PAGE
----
of cisgender women. Higher rates of trans* participation in sex work is attributed in large part due to economic stresses caused by widespread discrimination for employment, housing, and other necessities of life, in addition to the high cost of often un-insured medical procedures needed for their transitions .
"Even in Alberta, trans* people have lost their livelihoods due to discrimination. Sex work as survival work is not unheard of among trans* Albertans," says Reid. "As many places in Canada and elsewhere do not provide insured services for trans*-specific healthcare needs, trans* Canadians may seek ways to gain access to incredibly expensive care." Reid notes that the vast majority of trans*-specific medical procedures are paid for out-of-pocket, with patients usually unable even to benefit from medical expense claims for tax purposes.
Bill C-36's expanded criminalization of the use of the Internet for advertising also impinges on the ability of trans* sex workers to communicate with their clients. According to the Bill, "A judge may issue a warrant authorizing seizure of copies of a recording, a publication, a representation or any written material, if the judge is satisfied ... that there are reasonable grounds to believe that the representation, written material or recording, [within the court's jurisdiction] is an advertisement of sexual services" (164.1(1)(d)).  Being unable to advertise removes yet another possibility for trans* sex workers to screen their clients.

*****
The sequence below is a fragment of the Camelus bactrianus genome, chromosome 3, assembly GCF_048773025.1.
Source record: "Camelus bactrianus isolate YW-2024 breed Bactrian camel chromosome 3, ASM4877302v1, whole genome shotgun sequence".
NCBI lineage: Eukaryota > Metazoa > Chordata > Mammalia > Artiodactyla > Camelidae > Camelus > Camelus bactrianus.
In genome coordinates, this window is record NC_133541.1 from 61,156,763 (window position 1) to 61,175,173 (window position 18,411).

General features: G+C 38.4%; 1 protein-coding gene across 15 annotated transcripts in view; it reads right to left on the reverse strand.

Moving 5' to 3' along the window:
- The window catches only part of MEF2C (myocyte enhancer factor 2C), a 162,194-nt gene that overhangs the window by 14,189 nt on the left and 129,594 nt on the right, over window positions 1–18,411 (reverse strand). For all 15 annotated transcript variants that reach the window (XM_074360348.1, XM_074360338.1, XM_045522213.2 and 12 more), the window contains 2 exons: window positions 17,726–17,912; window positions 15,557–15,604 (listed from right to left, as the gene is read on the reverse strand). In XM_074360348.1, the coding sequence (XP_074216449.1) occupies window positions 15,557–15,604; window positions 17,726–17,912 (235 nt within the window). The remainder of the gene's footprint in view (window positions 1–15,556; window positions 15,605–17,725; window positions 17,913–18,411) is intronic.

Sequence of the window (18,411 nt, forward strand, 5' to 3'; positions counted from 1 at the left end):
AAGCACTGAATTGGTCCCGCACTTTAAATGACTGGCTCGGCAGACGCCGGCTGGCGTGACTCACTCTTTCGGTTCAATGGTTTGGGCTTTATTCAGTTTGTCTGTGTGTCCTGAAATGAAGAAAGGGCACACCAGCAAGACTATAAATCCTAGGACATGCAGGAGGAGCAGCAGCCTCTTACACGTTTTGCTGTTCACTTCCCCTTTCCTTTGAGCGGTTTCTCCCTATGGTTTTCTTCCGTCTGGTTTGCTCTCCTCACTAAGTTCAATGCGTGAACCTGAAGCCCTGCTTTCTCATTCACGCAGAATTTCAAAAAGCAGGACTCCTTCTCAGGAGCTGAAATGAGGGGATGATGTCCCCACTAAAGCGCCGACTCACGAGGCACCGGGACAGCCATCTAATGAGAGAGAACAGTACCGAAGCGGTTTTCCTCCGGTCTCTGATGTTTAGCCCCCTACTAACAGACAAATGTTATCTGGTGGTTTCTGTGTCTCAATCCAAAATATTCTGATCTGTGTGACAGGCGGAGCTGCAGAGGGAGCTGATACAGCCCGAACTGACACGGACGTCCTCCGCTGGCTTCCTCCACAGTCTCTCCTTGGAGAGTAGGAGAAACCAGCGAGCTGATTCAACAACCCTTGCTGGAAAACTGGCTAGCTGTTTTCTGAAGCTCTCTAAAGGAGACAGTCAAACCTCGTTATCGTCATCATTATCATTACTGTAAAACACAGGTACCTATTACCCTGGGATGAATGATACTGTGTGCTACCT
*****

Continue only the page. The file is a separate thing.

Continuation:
Reid notes that, "By removing legal and appropriate access to common communication technologies, the Canadian government is stripping the ability of sex workers--including webcam workers--to establish and maintain a safer work environment."
By carrying red umbrellas in the Pride Parade, Reid and others hope to demonstrate solidarity with the real and urgent concerns that emerge under Bill C-36.
"Trans* Canadians already face substantial challenges to full inclusion in Canadian society. For trans* women already facing discrimination and marginalisation for their existence, sex work may be the final line between work
and abject poverty," says Reid. "When we work together to draw attention to these many and complex issues, we hope to see change that truly keeps both our streets and communities safe."
 Infante et al. (2009). Vulnerability of male, travesti, transgender and transsexual sex workers. Culture, Health & Sexuality.11:125–137.
Retrieved from http://www.ncbi.nlm.nih.gov/pubmed/19140056
 Sausa et al. (2007). Perceived Risks and Benefits of Sex Work among Transgender Women of Color in San Francisco.
Retrieved from http://link.springer.com/article/10.1007/s10508-007-9210-3
 National Centre for Transgender Equality. (2011). Injustice at Every Turn: A Report of the National Transgender Discrimination Survey. [USA].
Retrieved from http://www.thetaskforce.org/downloads/reports/reports/ntds_full.pdf
 Bill C-36, the Protection of Communities and Exploited Persons Act
Retrieved from http://www.parl.gc.ca/LegisInfo/BillDetails.aspx?Language=E&Mode=1&billId=6635303
For more information, please also see:
Canada (Attorney General) v. Bedford, 2013 SCC 72,  3 S.C.R. 1101.
Retrieved from http://scc-csc.lexum.com/scc-csc/scc-csc/en/item/13389/index.do
More information about TESA can be found at www.tesaonline.org